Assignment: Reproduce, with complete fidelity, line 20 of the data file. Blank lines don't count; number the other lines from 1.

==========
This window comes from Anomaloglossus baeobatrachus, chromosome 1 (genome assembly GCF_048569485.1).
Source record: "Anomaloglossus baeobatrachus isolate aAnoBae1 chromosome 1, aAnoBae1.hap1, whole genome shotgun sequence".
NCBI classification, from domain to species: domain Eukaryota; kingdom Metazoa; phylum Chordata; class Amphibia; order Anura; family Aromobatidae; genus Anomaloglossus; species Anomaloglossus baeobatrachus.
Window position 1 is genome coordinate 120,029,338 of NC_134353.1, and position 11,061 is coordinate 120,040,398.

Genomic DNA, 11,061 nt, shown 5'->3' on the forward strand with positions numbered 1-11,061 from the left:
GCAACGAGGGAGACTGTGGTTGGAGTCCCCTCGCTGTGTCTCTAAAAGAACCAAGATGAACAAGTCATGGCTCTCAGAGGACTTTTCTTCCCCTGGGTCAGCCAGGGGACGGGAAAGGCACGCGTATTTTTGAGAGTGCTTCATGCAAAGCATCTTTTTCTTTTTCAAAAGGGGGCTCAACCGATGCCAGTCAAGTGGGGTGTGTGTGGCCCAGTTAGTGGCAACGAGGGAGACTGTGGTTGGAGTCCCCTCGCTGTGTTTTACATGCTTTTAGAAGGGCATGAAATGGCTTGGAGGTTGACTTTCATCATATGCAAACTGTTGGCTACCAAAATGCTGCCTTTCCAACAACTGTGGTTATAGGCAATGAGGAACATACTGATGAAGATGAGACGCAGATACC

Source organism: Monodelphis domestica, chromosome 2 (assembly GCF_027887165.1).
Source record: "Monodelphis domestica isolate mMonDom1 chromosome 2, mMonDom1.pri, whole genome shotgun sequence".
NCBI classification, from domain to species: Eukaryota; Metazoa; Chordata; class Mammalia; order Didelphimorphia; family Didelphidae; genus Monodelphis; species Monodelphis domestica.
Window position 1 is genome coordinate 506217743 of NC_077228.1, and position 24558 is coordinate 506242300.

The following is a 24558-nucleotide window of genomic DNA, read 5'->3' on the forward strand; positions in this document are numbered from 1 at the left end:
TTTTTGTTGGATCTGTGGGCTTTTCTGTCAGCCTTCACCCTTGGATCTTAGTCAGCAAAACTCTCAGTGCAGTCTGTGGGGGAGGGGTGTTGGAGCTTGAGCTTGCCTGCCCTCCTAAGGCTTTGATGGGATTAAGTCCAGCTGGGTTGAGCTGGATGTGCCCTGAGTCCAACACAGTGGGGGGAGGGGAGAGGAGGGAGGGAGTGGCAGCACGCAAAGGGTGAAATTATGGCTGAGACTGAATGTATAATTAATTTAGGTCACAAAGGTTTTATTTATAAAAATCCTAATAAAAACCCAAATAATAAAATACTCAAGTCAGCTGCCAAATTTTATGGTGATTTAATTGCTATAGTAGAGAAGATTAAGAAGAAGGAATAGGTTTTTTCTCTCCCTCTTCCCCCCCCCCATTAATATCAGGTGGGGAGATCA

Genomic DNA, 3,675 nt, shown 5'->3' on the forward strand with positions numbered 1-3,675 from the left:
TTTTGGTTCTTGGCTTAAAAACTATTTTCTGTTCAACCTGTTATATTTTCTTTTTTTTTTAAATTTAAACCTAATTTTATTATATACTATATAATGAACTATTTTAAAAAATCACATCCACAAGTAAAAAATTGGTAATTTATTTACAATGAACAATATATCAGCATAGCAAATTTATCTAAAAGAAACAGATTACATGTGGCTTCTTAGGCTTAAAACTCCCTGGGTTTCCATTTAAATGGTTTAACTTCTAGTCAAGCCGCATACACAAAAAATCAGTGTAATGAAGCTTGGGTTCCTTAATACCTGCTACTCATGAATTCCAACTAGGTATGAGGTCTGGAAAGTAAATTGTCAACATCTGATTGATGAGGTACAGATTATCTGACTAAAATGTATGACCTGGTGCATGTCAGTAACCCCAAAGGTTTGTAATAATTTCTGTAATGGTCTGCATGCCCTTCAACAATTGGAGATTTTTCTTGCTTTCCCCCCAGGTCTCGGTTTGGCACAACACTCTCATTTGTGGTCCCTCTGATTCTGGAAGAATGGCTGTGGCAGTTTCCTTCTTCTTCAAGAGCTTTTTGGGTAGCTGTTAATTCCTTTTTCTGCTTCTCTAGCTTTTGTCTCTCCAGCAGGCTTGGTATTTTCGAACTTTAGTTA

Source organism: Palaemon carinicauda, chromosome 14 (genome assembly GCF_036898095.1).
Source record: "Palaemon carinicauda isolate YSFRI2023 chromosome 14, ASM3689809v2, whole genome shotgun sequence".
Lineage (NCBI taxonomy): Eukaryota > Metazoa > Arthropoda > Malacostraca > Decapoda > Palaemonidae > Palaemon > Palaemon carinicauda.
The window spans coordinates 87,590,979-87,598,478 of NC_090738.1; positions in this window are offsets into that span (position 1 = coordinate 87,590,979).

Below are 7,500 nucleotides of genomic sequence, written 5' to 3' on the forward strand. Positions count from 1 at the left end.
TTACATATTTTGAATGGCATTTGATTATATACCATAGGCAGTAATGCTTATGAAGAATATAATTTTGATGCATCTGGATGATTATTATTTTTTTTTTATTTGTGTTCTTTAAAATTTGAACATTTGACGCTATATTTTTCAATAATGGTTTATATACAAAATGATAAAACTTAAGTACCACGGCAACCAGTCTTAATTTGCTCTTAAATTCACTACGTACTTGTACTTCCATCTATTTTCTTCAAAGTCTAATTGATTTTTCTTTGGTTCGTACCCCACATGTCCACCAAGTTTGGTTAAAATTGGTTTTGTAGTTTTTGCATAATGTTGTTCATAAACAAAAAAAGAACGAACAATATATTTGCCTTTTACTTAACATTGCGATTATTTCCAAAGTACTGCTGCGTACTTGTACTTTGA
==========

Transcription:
TTACATATTTTGAATGGCATTTGATTATATACCATAGGCAGTAATGCTTATGAAGAATATAATTTTGATGCATCTGGATGATTATTATTTTTTTTTTATTTGTGTTCTTTAAAATTTGAACATTTGACGCTATATTTTTCAATAATGGTTTATATACAAAATGATAAAACTTAAGTACCACGGCAACCAGTCTTAATTTGCTCTTAAATTCACTACGTACTTGTACTTCCATCTATTTTCTTCAAAGTCTAATTGATTTTTCTTTGGTTCGTACCCCACATGTCCACCAAGTTTGGTTAAAATTGGTTTTGTAGTTTTTGCATAATGTTGTTCATAAACAAAAAAAGAACGAACAATATATTTGCCTTTTACTTAACATTGCGATTATTTCCAAAGTACTGCTGCGTACTTGTACTTTGA